“The risk is that asylum seekers won’t be understood and that, as a result, an asylum seeker won’t be able to put forward the arguments that serve as the basis for their case in an effective way. And therefore there is a risk that they will be rejected, and we think that’s very serious,” Anne Ramberg, director general of the Swedish Bar Association, told Sveriges Radio.
Only one sixth of the 6,000 interpreters in Sweden are licenced by Sweden’s Legal, Financial and Administrative Services Agency (Kammarkollegiet), and even fewer have specialized competence in legal terminology.
Of the 200,000 interpreter hours needed annually by the Swedish Migration Board (Migrationsverket), only 6 percent are carried out by licenced court interpreters, SR reports.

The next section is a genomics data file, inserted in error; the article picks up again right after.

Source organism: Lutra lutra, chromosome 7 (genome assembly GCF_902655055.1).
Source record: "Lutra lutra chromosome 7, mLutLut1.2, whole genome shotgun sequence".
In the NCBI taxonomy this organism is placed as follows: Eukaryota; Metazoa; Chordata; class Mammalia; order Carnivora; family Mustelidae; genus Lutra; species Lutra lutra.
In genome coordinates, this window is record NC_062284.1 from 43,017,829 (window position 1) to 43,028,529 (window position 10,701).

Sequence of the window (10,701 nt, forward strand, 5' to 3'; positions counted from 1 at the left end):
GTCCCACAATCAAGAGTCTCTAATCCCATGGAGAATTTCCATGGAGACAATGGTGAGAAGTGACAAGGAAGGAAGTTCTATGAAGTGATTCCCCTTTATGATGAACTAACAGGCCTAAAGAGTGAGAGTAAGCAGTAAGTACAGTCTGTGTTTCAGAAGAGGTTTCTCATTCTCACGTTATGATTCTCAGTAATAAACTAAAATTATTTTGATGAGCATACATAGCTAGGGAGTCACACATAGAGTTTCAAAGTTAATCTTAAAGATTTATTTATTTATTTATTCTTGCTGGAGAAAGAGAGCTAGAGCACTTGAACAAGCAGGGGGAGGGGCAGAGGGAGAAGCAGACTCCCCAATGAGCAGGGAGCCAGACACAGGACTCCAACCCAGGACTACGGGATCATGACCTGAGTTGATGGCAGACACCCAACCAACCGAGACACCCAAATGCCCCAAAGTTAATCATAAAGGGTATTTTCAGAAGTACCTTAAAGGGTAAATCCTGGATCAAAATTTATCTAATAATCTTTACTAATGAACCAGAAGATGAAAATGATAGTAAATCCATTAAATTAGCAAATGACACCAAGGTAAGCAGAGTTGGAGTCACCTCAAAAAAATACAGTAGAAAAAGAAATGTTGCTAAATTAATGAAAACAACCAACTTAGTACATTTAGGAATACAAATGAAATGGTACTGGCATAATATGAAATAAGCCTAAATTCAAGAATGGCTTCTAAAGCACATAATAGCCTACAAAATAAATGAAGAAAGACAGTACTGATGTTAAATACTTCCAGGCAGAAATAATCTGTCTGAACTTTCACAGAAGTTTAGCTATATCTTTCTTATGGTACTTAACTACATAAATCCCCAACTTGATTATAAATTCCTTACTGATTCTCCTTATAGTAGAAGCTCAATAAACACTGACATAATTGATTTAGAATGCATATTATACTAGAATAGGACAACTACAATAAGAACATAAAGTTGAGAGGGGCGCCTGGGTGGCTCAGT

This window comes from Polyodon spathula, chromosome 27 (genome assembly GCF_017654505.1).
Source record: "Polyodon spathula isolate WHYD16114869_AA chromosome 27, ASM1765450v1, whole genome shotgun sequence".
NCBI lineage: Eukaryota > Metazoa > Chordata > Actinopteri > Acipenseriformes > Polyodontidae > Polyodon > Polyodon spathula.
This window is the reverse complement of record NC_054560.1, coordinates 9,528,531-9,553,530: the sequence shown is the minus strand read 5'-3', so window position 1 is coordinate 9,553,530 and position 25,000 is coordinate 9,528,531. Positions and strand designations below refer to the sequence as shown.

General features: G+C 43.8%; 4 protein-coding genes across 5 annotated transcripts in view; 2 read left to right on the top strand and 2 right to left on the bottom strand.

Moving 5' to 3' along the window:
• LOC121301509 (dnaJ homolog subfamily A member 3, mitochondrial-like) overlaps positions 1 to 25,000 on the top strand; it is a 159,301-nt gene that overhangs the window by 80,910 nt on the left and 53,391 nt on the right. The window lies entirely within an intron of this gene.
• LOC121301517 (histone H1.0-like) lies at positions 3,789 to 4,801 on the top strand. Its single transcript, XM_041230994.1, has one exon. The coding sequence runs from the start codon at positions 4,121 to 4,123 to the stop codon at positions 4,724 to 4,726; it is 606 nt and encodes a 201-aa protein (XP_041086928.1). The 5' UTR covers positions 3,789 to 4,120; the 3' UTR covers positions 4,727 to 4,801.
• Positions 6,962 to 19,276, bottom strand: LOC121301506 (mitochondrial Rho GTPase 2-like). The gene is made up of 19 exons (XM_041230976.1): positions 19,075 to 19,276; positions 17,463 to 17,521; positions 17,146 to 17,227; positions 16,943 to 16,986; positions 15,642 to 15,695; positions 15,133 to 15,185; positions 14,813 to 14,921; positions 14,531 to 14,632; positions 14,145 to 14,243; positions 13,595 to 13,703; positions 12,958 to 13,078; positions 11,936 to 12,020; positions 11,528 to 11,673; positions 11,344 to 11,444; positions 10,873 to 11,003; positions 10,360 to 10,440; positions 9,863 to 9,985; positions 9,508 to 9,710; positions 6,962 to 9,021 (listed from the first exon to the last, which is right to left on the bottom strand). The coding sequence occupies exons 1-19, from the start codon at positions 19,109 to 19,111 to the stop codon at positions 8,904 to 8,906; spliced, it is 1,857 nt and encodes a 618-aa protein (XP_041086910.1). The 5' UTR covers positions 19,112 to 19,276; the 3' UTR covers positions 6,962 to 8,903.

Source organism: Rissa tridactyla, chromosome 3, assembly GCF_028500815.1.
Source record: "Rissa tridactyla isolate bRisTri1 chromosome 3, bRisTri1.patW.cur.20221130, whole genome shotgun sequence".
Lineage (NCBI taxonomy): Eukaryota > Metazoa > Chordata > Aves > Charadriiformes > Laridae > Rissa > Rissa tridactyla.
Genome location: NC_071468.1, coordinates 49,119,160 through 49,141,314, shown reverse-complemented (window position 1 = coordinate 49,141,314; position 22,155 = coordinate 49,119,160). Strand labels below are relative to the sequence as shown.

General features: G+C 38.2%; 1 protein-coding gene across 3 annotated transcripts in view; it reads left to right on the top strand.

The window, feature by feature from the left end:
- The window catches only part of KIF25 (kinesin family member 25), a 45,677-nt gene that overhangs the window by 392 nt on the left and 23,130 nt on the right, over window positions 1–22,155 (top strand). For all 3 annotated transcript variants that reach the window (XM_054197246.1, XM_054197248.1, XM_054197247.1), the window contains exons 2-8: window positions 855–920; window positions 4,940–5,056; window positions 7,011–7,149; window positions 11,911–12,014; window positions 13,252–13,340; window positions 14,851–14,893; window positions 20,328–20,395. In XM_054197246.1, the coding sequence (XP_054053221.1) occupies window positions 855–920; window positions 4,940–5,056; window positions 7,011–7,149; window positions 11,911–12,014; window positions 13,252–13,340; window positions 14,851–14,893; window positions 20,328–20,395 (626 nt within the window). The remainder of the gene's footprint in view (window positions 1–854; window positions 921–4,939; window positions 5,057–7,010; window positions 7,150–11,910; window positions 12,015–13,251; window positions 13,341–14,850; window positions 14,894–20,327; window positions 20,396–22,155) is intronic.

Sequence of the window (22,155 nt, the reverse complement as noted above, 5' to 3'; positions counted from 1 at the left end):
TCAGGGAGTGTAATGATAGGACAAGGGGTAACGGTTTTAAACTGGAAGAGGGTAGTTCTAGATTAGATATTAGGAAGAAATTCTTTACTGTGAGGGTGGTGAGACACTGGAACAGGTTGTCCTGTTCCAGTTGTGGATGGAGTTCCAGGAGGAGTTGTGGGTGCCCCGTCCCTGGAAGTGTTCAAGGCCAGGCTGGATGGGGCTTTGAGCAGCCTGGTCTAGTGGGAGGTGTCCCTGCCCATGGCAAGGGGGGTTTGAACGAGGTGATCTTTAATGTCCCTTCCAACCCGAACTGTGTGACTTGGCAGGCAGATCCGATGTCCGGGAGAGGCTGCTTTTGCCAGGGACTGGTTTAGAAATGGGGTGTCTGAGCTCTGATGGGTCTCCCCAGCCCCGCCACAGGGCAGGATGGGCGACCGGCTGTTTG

And Sweden’s 1,000 licenced interpreters are only qualified in 36 languages, while the Migration Board receives cases in well over 100 languages.
As a result, most of Sweden’s 30,000 annual asylum seekers who require an interpreter are reliant on services from interpreters who haven’t gained accreditation.
And a recent study carried out by the Swedish Courts Administration (Domstolsverket) showed that licenced interpreters are of markedly better quality than unlicenced ones.
“You can see that the translations don’t flow in the way you’re used to with a qualified interpreter,” said the Courts Administration Ulla Pålsson, who led the investigation, to SR.
She added that poor quality translations can lead to misunderstandings and mistakes which Pålsson said the agency “cannot accept” within the Swedish judicial system.
In order to address the situation, the government needs to launch an inquiry into how to train more interpreters, argued Pålsson.
In addition, she thinks that rules governing how interpreter services are supervised should be reviewed, something which was first proposed following a previous government inquiry six years ago.